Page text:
Data Confirm Green Roof Water Benefits
Monitoring results from the first two years of operation of a
1,600-square foot "green roof" at the University of Central Florida
found that it can retain 80 percent of the average annual stormwater
volume from its surface, thereby reducing flooding and water pollution.
Additionally, using stormwater to irrigate the green roof reduces
the need for potable water for irrigation, one of the biggest uses of
potable water in the state, the Florida Department of Environmental
Protection (DEP) recently announced.
"Investing in new 'green' technologies to reduce stormwater
pollution, conserve energy and protect our rivers, lakes and springs
will further water quality protection and provide clean water to meet
future water supply needs," said DEP Secretary Michael W. Sole. "This
project is a great and leading example of how to adopt environmentally
sustainable practices that not only protect natural resources but also
help reduce the potential for some of the harmful effects of climate
Green roofs have been used for approximately 50 years in Europe,
where benefits such as stormwater management, energy conservation,
improved air quality and improved health have been recognized.
In January 2004, DEP contracted with the University of Central
Florida (UCF) Stormwater Management Academy to construct and monitor
the green roof as part of a multi-year research project to study
low-impact best management practices. The green roof was built on a new
addition to the university's student union building. Researchers
monitored the new green roof extension and a section of the traditional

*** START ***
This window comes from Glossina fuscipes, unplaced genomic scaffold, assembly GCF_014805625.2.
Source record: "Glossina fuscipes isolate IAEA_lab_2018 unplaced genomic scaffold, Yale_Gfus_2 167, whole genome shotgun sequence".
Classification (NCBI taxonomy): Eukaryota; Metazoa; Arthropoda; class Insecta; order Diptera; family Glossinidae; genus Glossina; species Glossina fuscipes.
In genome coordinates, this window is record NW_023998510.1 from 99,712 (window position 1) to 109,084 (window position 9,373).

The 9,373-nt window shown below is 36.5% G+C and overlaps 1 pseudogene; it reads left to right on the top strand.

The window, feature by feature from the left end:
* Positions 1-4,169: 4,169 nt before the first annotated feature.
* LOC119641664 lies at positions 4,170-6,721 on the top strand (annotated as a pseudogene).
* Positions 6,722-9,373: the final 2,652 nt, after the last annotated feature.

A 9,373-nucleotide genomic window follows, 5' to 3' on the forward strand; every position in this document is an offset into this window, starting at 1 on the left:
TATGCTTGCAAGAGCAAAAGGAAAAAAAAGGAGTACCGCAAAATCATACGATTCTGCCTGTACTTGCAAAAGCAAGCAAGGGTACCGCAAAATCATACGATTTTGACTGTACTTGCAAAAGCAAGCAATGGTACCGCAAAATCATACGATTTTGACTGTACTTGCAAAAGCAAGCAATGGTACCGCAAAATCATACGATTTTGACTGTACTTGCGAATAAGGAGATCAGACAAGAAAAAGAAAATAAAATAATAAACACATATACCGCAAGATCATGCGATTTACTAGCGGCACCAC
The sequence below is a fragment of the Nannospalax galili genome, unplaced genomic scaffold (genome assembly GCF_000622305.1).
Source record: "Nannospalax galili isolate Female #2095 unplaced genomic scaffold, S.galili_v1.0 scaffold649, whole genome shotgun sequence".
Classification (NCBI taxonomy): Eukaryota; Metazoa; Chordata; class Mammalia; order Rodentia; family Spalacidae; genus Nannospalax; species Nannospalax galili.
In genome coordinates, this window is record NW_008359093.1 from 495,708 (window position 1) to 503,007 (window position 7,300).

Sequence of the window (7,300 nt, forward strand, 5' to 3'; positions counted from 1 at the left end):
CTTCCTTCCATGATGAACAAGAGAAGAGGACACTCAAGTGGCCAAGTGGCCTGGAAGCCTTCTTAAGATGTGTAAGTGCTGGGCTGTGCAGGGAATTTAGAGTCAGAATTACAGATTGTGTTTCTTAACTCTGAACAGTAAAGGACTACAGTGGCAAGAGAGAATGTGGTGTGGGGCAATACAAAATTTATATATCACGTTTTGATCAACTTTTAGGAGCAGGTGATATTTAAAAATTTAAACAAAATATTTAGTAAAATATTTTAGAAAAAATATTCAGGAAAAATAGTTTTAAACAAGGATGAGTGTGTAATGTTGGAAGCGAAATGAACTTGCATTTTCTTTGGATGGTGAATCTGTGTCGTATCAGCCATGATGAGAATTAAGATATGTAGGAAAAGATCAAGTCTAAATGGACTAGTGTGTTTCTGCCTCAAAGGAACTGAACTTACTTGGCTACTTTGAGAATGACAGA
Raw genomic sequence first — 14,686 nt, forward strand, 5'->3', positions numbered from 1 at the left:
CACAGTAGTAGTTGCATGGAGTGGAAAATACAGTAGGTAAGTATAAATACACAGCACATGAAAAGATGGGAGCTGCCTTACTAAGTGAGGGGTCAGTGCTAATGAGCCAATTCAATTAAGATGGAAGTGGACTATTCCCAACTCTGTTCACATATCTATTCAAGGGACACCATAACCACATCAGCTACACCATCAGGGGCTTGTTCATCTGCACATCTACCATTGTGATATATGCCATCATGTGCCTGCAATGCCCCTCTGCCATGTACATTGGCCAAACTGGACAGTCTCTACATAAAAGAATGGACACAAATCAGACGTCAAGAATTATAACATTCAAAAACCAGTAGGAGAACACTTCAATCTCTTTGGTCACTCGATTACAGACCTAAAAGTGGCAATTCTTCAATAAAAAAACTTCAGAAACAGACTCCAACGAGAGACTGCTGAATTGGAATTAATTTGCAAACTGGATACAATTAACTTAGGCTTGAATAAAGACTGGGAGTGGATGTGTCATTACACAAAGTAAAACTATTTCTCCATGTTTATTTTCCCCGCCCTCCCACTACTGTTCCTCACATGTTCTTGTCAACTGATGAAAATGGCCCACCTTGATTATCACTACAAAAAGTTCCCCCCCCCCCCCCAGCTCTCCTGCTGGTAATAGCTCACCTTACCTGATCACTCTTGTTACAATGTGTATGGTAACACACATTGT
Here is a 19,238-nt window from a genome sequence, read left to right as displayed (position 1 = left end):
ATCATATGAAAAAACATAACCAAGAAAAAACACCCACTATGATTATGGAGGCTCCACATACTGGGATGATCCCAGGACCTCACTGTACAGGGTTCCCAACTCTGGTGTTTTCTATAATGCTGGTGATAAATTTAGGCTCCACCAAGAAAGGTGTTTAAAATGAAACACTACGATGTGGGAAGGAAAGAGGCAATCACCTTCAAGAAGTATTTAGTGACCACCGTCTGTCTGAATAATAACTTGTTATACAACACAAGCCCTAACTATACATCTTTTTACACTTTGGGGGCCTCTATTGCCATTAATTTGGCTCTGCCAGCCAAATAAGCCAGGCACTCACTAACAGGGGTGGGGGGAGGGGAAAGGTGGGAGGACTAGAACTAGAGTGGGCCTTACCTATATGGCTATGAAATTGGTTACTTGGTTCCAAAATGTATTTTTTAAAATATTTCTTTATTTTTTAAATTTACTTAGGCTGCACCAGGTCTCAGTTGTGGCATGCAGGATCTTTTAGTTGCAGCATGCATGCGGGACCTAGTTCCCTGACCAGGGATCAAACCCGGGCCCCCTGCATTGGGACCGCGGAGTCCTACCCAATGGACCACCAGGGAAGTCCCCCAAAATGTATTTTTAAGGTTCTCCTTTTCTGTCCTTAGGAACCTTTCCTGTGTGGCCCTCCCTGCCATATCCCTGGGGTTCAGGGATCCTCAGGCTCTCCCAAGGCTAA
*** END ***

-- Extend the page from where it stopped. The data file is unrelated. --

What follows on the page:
roof to compare stormwater and energy characteristics and determine how
the roof affects energy consumption and stormwater runoff.
Energy monitoring identified that the green roof is much more energy
efficient than even an Energy Star® conventional roof. The results show
as the green roof matures and the other roof ages, the potential energy
saving in the summer months jumps from 18.8 percent to 43.3 percent.
The UCF green roof project was funded by a $350,000 grant through
the DEP water as part of its mission to develop new best management
practices to reduce stormwater pollution. An additional $37,000 from
DEP's Florida Energy Office helped assess the energy savings associated
with green roofs as part of a larger project focused on energy
efficiency at the UCF campus.
Green roofs are an innovative stormwater management solution that
can simultaneously improve the energy performance of buildings, air
quality and the urban ecology without taking up additional land,
officials said. In addition, life-cycle costs are reduced because the
roof lasts longer than the standard 10 years to 20 years --some lasting
as long as 50 years or more.
Green roofs use drainage systems that allow a layer of vegetation to
grow on flat or sloping roofs and a cistern to store stormwater. The
stormwater filtrate is used to irrigate the green roof. The design
reduces energy transfer through a roof, decreases stormwater pollutants
and lessens stormwater volume by naturally evaporating the runoff
through the plants, officials said.
For more information about the UCF Green Roof Project, go to http://www.stormwater.ucf.edu.